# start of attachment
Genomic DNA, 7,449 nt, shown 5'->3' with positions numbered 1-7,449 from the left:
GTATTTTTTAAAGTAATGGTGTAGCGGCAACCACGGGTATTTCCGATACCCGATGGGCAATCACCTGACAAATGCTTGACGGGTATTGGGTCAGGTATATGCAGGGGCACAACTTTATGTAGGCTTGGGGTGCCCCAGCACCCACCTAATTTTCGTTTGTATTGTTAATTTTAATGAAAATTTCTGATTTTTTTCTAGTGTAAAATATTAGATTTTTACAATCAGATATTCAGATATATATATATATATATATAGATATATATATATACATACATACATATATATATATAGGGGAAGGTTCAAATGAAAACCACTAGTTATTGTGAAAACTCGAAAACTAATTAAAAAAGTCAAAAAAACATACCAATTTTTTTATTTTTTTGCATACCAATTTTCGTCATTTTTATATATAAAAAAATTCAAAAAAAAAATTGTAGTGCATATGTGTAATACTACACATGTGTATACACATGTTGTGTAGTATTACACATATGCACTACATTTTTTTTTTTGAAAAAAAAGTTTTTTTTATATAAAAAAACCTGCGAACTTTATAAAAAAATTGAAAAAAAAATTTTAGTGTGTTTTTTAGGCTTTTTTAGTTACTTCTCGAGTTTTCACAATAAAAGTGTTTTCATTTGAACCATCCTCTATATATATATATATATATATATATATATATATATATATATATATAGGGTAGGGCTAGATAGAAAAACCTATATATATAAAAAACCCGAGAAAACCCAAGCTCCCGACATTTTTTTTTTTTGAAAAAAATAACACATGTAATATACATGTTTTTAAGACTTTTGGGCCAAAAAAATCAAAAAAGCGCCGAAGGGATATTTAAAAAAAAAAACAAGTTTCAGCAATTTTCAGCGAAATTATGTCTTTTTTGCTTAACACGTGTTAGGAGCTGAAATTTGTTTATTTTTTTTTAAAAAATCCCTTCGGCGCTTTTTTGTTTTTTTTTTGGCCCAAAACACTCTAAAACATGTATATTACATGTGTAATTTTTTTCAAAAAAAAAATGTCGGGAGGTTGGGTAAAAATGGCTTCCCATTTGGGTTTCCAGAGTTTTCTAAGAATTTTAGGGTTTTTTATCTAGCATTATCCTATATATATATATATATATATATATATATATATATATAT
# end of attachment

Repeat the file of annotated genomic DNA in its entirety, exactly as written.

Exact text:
Genomic DNA, 7,449 nt, shown 5'->3' with positions numbered 1-7,449 from the left:
GTATTTTTTAAAGTAATGGTGTAGCGGCAACCACGGGTATTTCCGATACCCGATGGGCAATCACCTGACAAATGCTTGACGGGTATTGGGTCAGGTATATGCAGGGGCACAACTTTATGTAGGCTTGGGGTGCCCCAGCACCCACCTAATTTTCGTTTGTATTGTTAATTTTAATGAAAATTTCTGATTTTTTTCTAGTGTAAAATATTAGATTTTTACAATCAGATATTCAGATATATATATATATATATATAGATATATATATATACATACATACATATATATATATAGGGGAAGGTTCAAATGAAAACCACTAGTTATTGTGAAAACTCGAAAACTAATTAAAAAAGTCAAAAAAACATACCAATTTTTTTATTTTTTTGCATACCAATTTTCGTCATTTTTATATATAAAAAAATTCAAAAAAAAAATTGTAGTGCATATGTGTAATACTACACATGTGTATACACATGTTGTGTAGTATTACACATATGCACTACATTTTTTTTTTTGAAAAAAAAGTTTTTTTTATATAAAAAAACCTGCGAACTTTATAAAAAAATTGAAAAAAAAATTTTAGTGTGTTTTTTAGGCTTTTTTAGTTACTTCTCGAGTTTTCACAATAAAAGTGTTTTCATTTGAACCATCCTCTATATATATATATATATATATATATATATATATATATATATATATAGGGTAGGGCTAGATAGAAAAACCTATATATATAAAAAACCCGAGAAAACCCAAGCTCCCGACATTTTTTTTTTTTGAAAAAAATAACACATGTAATATACATGTTTTTAAGACTTTTGGGCCAAAAAAATCAAAAAAGCGCCGAAGGGATATTTAAAAAAAAAAACAAGTTTCAGCAATTTTCAGCGAAATTATGTCTTTTTTGCTTAACACGTGTTAGGAGCTGAAATTTGTTTATTTTTTTTTAAAAAATCCCTTCGGCGCTTTTTTGTTTTTTTTTTGGCCCAAAACACTCTAAAACATGTATATTACATGTGTAATTTTTTTCAAAAAAAAAATGTCGGGAGGTTGGGTAAAAATGGCTTCCCATTTGGGTTTCCAGAGTTTTCTAAGAATTTTAGGGTTTTTTATCTAGCATTATCCTATATATATATATATATATATATATATATATATATATAT